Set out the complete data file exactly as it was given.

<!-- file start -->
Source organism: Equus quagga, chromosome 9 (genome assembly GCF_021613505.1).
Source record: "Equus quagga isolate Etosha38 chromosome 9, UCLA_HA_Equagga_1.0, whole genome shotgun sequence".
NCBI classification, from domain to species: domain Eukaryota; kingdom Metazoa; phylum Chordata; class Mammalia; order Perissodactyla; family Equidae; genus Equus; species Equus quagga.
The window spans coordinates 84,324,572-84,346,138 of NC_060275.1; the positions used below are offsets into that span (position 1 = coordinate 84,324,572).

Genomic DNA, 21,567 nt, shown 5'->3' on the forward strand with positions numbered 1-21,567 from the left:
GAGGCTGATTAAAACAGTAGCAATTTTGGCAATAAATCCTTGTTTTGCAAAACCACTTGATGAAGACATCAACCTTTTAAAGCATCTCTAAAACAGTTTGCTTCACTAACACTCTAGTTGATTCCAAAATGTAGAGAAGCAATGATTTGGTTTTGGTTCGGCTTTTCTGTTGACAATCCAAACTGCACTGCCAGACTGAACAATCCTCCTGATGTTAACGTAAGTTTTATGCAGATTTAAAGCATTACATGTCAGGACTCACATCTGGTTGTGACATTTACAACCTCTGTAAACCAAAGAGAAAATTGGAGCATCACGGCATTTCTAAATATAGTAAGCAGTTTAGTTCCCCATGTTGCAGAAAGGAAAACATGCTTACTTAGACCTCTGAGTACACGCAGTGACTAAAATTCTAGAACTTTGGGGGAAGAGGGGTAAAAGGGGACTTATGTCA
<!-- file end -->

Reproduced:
Source organism: Equus quagga, chromosome 9 (genome assembly GCF_021613505.1).
Source record: "Equus quagga isolate Etosha38 chromosome 9, UCLA_HA_Equagga_1.0, whole genome shotgun sequence".
NCBI classification, from domain to species: domain Eukaryota; kingdom Metazoa; phylum Chordata; class Mammalia; order Perissodactyla; family Equidae; genus Equus; species Equus quagga.
The window spans coordinates 84,324,572-84,346,138 of NC_060275.1; the positions used below are offsets into that span (position 1 = coordinate 84,324,572).

Genomic DNA, 21,567 nt, shown 5'->3' on the forward strand with positions numbered 1-21,567 from the left:
GAGGCTGATTAAAACAGTAGCAATTTTGGCAATAAATCCTTGTTTTGCAAAACCACTTGATGAAGACATCAACCTTTTAAAGCATCTCTAAAACAGTTTGCTTCACTAACACTCTAGTTGATTCCAAAATGTAGAGAAGCAATGATTTGGTTTTGGTTCGGCTTTTCTGTTGACAATCCAAACTGCACTGCCAGACTGAACAATCCTCCTGATGTTAACGTAAGTTTTATGCAGATTTAAAGCATTACATGTCAGGACTCACATCTGGTTGTGACATTTACAACCTCTGTAAACCAAAGAGAAAATTGGAGCATCACGGCATTTCTAAATATAGTAAGCAGTTTAGTTCCCCATGTTGCAGAAAGGAAAACATGCTTACTTAGACCTCTGAGTACACGCAGTGACTAAAATTCTAGAACTTTGGGGGAAGAGGGGTAAAAGGGGACTTATGTCA